• More than three of four respondents think strategies included in the Affordable Care Act are important for slowing the growth of health spending, including moving toward more efficient models of care delivery (95%), shifting from fee-for-service reimbursement to bundled forms of payment (84%), and improving health care quality and outcomes (79%).
  • Leaders believe it is important to implement several payment and delivery system initiatives included in the Affordable Care Act, including the Center for Medicare and Medicaid Innovation (83%), Patient-Centered Outcomes Research Institute (64%), and Independent Payment Advisory Board (64%).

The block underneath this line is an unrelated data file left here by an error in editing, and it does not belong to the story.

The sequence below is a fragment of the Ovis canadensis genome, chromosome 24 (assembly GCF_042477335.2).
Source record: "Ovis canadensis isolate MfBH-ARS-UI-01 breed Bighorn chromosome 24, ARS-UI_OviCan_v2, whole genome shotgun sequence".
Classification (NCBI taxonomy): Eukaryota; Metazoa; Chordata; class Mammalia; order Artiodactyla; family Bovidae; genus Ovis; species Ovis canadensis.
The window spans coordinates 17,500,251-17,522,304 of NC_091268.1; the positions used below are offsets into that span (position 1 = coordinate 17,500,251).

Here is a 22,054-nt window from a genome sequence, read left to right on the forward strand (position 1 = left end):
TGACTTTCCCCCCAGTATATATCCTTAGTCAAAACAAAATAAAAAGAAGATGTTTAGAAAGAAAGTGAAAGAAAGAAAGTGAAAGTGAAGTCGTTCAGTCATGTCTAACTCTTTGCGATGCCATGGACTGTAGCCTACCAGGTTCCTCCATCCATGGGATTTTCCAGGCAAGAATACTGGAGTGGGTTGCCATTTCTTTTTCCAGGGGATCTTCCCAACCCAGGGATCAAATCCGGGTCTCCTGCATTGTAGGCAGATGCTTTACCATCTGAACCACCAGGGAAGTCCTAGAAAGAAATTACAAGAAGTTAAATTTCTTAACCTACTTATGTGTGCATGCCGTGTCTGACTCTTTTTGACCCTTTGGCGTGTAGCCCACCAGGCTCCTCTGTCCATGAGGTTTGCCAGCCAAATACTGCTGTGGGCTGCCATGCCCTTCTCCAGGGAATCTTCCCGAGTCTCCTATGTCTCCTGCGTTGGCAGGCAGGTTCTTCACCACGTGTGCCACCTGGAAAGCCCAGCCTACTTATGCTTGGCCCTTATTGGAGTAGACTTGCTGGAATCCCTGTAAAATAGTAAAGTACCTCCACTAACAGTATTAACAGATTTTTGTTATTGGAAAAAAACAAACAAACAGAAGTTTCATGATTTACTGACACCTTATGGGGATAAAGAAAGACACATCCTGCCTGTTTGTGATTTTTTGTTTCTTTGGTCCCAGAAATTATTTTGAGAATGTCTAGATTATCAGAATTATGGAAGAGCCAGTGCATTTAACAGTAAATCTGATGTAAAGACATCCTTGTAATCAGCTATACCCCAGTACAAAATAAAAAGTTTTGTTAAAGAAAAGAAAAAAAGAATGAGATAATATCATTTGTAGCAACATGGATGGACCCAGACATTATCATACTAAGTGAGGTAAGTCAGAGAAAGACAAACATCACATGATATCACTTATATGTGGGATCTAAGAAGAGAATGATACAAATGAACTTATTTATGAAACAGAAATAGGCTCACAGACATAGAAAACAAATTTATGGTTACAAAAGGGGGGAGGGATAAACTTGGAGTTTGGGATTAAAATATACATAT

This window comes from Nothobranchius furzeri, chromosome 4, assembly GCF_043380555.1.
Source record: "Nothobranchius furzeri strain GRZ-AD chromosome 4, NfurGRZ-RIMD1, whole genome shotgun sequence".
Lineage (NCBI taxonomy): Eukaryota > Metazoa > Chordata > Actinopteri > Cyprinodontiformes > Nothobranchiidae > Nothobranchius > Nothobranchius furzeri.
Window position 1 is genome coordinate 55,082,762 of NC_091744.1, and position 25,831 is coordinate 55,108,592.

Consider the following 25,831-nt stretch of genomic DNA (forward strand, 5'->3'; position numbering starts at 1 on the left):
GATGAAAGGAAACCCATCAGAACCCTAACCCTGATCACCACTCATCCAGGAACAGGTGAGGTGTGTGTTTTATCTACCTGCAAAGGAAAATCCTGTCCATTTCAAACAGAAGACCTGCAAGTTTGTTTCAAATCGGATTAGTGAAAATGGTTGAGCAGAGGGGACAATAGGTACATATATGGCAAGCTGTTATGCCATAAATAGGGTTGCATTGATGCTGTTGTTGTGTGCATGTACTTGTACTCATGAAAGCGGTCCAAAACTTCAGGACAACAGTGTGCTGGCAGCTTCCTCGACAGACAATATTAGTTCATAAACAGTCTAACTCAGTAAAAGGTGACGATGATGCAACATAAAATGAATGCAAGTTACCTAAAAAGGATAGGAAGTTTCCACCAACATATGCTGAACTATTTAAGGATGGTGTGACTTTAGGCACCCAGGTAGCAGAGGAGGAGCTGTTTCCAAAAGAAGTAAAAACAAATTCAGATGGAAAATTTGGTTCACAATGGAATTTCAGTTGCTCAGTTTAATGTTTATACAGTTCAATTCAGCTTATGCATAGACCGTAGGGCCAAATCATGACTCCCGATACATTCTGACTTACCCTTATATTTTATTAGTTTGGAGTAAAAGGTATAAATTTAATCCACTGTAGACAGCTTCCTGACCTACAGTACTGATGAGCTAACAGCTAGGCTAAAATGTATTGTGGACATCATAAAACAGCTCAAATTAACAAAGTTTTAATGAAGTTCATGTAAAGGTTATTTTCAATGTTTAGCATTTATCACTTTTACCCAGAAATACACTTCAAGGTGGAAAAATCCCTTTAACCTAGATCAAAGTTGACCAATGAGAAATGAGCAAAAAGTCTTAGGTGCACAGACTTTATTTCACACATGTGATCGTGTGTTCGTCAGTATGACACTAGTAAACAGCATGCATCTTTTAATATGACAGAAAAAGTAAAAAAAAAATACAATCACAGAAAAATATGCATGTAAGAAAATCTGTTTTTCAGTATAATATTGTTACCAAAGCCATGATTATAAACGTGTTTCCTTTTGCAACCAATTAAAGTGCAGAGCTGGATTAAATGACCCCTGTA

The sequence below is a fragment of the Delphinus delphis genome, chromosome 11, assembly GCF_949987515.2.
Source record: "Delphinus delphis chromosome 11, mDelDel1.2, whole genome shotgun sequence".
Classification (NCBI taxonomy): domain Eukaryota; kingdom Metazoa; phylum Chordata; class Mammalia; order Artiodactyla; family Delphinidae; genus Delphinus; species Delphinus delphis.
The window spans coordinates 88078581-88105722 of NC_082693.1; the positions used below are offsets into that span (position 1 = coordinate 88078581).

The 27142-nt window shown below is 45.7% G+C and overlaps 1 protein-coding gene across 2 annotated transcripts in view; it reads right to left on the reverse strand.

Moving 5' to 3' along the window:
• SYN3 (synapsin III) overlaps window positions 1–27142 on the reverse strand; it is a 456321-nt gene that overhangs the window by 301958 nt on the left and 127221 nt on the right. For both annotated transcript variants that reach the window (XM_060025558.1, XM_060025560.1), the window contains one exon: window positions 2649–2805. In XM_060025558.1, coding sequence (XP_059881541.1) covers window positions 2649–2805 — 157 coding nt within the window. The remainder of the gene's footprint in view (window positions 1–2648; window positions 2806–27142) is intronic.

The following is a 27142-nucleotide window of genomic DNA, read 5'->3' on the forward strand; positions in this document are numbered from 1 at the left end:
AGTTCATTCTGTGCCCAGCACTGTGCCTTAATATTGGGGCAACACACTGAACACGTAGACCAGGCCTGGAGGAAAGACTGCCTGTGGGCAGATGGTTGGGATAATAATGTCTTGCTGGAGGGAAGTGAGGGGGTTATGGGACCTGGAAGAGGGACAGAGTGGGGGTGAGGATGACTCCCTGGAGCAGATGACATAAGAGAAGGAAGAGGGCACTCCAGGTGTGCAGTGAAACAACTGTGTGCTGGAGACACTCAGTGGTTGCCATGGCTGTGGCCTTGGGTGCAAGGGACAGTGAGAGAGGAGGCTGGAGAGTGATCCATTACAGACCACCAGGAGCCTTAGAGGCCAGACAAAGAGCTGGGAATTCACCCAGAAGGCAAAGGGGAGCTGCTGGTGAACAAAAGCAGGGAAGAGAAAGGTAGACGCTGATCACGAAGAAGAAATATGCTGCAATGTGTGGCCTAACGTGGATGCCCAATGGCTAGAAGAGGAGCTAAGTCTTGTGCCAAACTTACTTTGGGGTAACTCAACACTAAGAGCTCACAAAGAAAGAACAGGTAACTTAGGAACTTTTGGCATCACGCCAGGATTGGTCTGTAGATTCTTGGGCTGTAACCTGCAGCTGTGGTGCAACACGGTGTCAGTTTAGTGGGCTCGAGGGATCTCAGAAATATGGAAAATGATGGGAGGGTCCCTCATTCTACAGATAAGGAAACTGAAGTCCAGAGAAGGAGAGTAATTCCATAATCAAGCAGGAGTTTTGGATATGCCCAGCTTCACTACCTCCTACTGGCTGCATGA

• Large majorities support key strategies in President Obama's recent deficit reduction framework, including reducing waste, fraud, and abuse in Medicare and Medicaid (90%); adjusting payments to encourage efficient post-acute care (87%); and aligning Medicaid and Medicaid drug payment policies (79%) to lower federal health spending.

Commentaries by Kathleen Sebelius, the Secretary of Health and Human Services, and John Colmers, the former secretary of the Maryland Department of Health and Mental Hygiene and a vice president for health care transformation and strategic planning at Johns Hopkins Medicine, appear in the November 14th issue of Modern Healthcare. The commentaries are also posted on The Commonwealth Fund's Web site, along with a Commission data brief discussing the survey findings.